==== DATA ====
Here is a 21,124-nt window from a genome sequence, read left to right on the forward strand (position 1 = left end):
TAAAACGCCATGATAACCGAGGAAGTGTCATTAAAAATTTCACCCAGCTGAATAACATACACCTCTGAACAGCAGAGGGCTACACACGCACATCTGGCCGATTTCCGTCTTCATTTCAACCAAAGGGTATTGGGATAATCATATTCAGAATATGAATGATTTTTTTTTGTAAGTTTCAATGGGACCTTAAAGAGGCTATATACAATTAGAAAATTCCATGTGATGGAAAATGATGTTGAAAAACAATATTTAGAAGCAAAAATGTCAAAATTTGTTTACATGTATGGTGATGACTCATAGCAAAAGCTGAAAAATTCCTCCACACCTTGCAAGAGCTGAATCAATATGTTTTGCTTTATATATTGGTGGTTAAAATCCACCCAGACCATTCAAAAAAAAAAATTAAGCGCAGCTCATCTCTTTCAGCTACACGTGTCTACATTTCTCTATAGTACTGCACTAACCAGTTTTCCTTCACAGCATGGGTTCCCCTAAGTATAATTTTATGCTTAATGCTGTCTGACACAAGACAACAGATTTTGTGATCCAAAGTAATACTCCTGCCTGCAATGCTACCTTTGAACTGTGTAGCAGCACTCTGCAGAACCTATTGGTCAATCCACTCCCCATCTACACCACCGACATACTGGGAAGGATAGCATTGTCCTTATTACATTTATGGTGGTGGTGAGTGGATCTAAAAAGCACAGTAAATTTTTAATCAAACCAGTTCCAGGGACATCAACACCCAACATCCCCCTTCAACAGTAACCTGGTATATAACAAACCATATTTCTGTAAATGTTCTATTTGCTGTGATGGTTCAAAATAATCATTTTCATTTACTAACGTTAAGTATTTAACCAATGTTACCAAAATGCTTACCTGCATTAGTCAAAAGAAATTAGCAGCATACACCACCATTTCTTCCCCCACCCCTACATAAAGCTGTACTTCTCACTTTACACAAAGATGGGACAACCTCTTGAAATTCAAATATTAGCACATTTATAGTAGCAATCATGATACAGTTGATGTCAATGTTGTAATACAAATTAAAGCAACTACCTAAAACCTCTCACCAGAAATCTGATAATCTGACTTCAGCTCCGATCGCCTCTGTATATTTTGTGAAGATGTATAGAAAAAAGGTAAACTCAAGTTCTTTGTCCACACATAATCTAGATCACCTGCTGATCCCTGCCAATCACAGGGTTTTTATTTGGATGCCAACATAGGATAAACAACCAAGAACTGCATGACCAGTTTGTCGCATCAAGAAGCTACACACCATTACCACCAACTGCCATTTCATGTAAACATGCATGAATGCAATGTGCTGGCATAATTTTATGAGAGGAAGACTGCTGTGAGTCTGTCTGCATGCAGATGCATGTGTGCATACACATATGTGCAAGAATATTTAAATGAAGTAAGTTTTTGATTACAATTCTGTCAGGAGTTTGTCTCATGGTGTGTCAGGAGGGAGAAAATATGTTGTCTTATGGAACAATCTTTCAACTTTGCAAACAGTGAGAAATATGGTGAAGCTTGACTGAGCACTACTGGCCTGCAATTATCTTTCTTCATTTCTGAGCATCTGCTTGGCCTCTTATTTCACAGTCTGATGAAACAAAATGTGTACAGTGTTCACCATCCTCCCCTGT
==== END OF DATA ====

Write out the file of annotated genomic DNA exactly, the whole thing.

Here is a 21,124-nt window from a genome sequence, read left to right on the forward strand (position 1 = left end):
TAAAACGCCATGATAACCGAGGAAGTGTCATTAAAAATTTCACCCAGCTGAATAACATACACCTCTGAACAGCAGAGGGCTACACACGCACATCTGGCCGATTTCCGTCTTCATTTCAACCAAAGGGTATTGGGATAATCATATTCAGAATATGAATGATTTTTTTTTGTAAGTTTCAATGGGACCTTAAAGAGGCTATATACAATTAGAAAATTCCATGTGATGGAAAATGATGTTGAAAAACAATATTTAGAAGCAAAAATGTCAAAATTTGTTTACATGTATGGTGATGACTCATAGCAAAAGCTGAAAAATTCCTCCACACCTTGCAAGAGCTGAATCAATATGTTTTGCTTTATATATTGGTGGTTAAAATCCACCCAGACCATTCAAAAAAAAAAATTAAGCGCAGCTCATCTCTTTCAGCTACACGTGTCTACATTTCTCTATAGTACTGCACTAACCAGTTTTCCTTCACAGCATGGGTTCCCCTAAGTATAATTTTATGCTTAATGCTGTCTGACACAAGACAACAGATTTTGTGATCCAAAGTAATACTCCTGCCTGCAATGCTACCTTTGAACTGTGTAGCAGCACTCTGCAGAACCTATTGGTCAATCCACTCCCCATCTACACCACCGACATACTGGGAAGGATAGCATTGTCCTTATTACATTTATGGTGGTGGTGAGTGGATCTAAAAAGCACAGTAAATTTTTAATCAAACCAGTTCCAGGGACATCAACACCCAACATCCCCCTTCAACAGTAACCTGGTATATAACAAACCATATTTCTGTAAATGTTCTATTTGCTGTGATGGTTCAAAATAATCATTTTCATTTACTAACGTTAAGTATTTAACCAATGTTACCAAAATGCTTACCTGCATTAGTCAAAAGAAATTAGCAGCATACACCACCATTTCTTCCCCCACCCCTACATAAAGCTGTACTTCTCACTTTACACAAAGATGGGACAACCTCTTGAAATTCAAATATTAGCACATTTATAGTAGCAATCATGATACAGTTGATGTCAATGTTGTAATACAAATTAAAGCAACTACCTAAAACCTCTCACCAGAAATCTGATAATCTGACTTCAGCTCCGATCGCCTCTGTATATTTTGTGAAGATGTATAGAAAAAAGGTAAACTCAAGTTCTTTGTCCACACATAATCTAGATCACCTGCTGATCCCTGCCAATCACAGGGTTTTTATTTGGATGCCAACATAGGATAAACAACCAAGAACTGCATGACCAGTTTGTCGCATCAAGAAGCTACACACCATTACCACCAACTGCCATTTCATGTAAACATGCATGAATGCAATGTGCTGGCATAATTTTATGAGAGGAAGACTGCTGTGAGTCTGTCTGCATGCAGATGCATGTGTGCATACACATATGTGCAAGAATATTTAAATGAAGTAAGTTTTTGATTACAATTCTGTCAGGAGTTTGTCTCATGGTGTGTCAGGAGGGAGAAAATATGTTGTCTTATGGAACAATCTTTCAACTTTGCAAACAGTGAGAAATATGGTGAAGCTTGACTGAGCACTACTGGCCTGCAATTATCTTTCTTCATTTCTGAGCATCTGCTTGGCCTCTTATTTCACAGTCTGATGAAACAAAATGTGTACAGTGTTCACCATCCTCCCCTGT